Friday, August 11, 2000

Henson opposes drug tax

Candidate joins call for repeal

By Patrick Crowley
The Cincinnati Enquirer

        INDEPENDENCE — Democratic state Senate candidate Jaimie Henson has signed on to a plan to eliminate Kentucky's 6 percent tax on prescription drugs dispensed by physicians and other health care providers.

        Mrs. Henson, who is running for Kenton County's 23rd District Senate seat, endorsed the plan Thursday at a joint appearance with Lt. Gov. Steve Henry at a park here.

        “The seniors and the cancer patients are already in situations that are already almost unbearable,” Mrs. Henson said. “And to pass through a tax on them to pay for other programs in the state is just unconscionable.”

        Mr. Henry, an orthopedic surgeon and potential candidate for governor in 2003, devised the plan to remove the tax. He said that would save Kentucky consumers about $17 million a year.

        “The tax is immoral and unfair,” Mr. Henry told the group of about 25 senior citizens seated at picnic tables.

        “Of only eight states having such a tax, we are tied for the highest rate with West Virginia. I want Kentucky medicine to be everything it should be for consumers at the lowest possible cost.”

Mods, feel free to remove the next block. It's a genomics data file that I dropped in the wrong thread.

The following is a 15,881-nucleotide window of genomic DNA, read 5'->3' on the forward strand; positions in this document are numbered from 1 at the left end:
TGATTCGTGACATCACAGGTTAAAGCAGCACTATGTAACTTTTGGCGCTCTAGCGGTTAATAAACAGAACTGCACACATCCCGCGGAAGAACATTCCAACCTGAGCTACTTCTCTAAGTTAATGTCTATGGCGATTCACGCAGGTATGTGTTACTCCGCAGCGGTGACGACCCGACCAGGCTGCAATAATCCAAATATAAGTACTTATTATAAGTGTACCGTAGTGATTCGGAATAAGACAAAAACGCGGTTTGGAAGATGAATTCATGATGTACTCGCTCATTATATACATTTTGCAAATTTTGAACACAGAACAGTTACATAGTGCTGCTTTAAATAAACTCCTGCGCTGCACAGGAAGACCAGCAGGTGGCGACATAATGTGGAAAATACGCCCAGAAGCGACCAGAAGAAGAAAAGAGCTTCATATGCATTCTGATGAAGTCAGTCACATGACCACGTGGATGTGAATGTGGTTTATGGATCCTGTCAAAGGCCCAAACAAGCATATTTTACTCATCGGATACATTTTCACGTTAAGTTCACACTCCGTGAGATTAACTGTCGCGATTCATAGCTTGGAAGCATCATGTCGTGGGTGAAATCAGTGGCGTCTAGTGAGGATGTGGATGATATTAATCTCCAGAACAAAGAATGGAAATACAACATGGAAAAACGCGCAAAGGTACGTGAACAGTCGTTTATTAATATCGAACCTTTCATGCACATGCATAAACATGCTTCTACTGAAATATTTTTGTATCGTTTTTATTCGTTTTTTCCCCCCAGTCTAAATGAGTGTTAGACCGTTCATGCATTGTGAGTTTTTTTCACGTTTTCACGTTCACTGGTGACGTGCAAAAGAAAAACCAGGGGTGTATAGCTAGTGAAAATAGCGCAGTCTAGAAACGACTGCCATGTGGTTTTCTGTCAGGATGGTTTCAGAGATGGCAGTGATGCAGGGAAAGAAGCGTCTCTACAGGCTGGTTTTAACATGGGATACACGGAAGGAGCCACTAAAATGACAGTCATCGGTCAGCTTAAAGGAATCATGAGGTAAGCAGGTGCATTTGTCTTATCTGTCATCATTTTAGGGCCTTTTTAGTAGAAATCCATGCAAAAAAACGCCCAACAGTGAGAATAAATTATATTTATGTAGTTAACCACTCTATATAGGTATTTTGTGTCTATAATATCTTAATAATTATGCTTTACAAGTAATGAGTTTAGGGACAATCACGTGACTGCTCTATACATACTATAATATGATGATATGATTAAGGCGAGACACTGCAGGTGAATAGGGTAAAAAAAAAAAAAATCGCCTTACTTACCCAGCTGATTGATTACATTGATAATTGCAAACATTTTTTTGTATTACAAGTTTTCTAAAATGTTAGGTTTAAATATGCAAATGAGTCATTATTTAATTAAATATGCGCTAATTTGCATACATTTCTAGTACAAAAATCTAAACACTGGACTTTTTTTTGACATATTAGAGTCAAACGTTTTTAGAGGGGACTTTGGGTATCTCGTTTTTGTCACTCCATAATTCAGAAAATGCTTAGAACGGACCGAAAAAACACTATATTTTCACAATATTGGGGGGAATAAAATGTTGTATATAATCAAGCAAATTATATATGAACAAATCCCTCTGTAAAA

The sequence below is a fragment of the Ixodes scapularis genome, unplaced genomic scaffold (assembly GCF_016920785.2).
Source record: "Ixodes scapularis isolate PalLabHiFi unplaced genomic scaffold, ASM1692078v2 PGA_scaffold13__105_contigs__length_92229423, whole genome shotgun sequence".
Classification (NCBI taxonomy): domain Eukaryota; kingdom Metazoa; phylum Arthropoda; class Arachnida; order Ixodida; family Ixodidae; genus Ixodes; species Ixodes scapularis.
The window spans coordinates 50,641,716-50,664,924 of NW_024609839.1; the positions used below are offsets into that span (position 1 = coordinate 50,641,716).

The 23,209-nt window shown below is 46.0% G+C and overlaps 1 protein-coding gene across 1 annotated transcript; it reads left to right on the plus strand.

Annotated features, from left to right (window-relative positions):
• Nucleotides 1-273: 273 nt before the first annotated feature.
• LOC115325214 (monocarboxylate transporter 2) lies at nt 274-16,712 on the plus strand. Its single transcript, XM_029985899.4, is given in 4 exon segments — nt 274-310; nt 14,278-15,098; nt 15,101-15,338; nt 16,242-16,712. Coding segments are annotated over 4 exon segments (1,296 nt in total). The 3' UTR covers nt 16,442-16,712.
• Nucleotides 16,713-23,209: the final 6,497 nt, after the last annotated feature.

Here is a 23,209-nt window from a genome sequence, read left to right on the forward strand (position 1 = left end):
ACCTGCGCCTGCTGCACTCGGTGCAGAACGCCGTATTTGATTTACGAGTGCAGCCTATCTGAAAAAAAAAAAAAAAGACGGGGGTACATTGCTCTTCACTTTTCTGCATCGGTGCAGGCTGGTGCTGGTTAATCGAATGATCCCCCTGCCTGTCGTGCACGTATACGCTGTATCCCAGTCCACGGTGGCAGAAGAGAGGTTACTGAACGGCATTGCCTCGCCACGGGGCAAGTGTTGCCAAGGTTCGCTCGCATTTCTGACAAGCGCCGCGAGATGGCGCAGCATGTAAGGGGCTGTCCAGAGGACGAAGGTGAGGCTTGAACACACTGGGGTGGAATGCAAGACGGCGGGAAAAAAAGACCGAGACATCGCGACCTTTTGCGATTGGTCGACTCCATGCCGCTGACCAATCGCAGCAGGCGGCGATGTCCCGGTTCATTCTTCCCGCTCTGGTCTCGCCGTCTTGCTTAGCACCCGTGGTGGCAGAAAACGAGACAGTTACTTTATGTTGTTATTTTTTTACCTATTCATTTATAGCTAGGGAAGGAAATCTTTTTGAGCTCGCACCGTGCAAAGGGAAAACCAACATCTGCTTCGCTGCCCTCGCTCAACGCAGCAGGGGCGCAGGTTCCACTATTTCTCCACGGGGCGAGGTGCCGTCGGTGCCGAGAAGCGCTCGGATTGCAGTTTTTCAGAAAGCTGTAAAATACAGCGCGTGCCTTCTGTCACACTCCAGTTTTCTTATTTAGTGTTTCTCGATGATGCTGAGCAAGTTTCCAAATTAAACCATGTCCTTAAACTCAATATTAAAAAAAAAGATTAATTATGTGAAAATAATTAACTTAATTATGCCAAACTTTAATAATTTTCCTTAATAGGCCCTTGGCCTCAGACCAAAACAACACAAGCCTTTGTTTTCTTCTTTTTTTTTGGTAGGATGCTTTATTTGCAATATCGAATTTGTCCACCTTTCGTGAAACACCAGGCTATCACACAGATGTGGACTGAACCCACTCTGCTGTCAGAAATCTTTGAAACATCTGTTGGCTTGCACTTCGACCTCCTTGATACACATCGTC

If she wins the Senate seat, Mrs. Henson said, she will co-sponsor the bill in the 2002 General Assembly.

        Most prescription drugs in Kentucky, including those purchased from a pharmacist, are not taxed.

        But drugs dispensed in doctor's offices, at nursing homes and under other special circumstances are taxed at 6 percent. The taxed medications are usually given through injections, including drugs to treat cancer, vaccines, local anesthetics and antibiotics.

        While the physician or provider is actually taxed, the amount of the tax is typically passed on to the consumer, Mr. Henry said.

        Millie Behler, 69, of Independence said many senior citizens she knows are on fixed-incomes and have a difficult time paying for the drugs they need.

        “Every little bit helps,” Mrs. Behler said.

        “People sometimes have to choose between buying food or medicine. This tax should be removed. We're taxed enough already.”

        Mr. Henry said Mrs. Henson's opponent — incumbent Republican Jack Westwood of Erlanger — “had an opportunity to get rid of this tax and he didn't take it.”

        Mr. Westwood was in Central Kentucky Thursday attending a campaign visit by Republican vice presidential candidate Dick Cheney.

        He could not be reached to comment.


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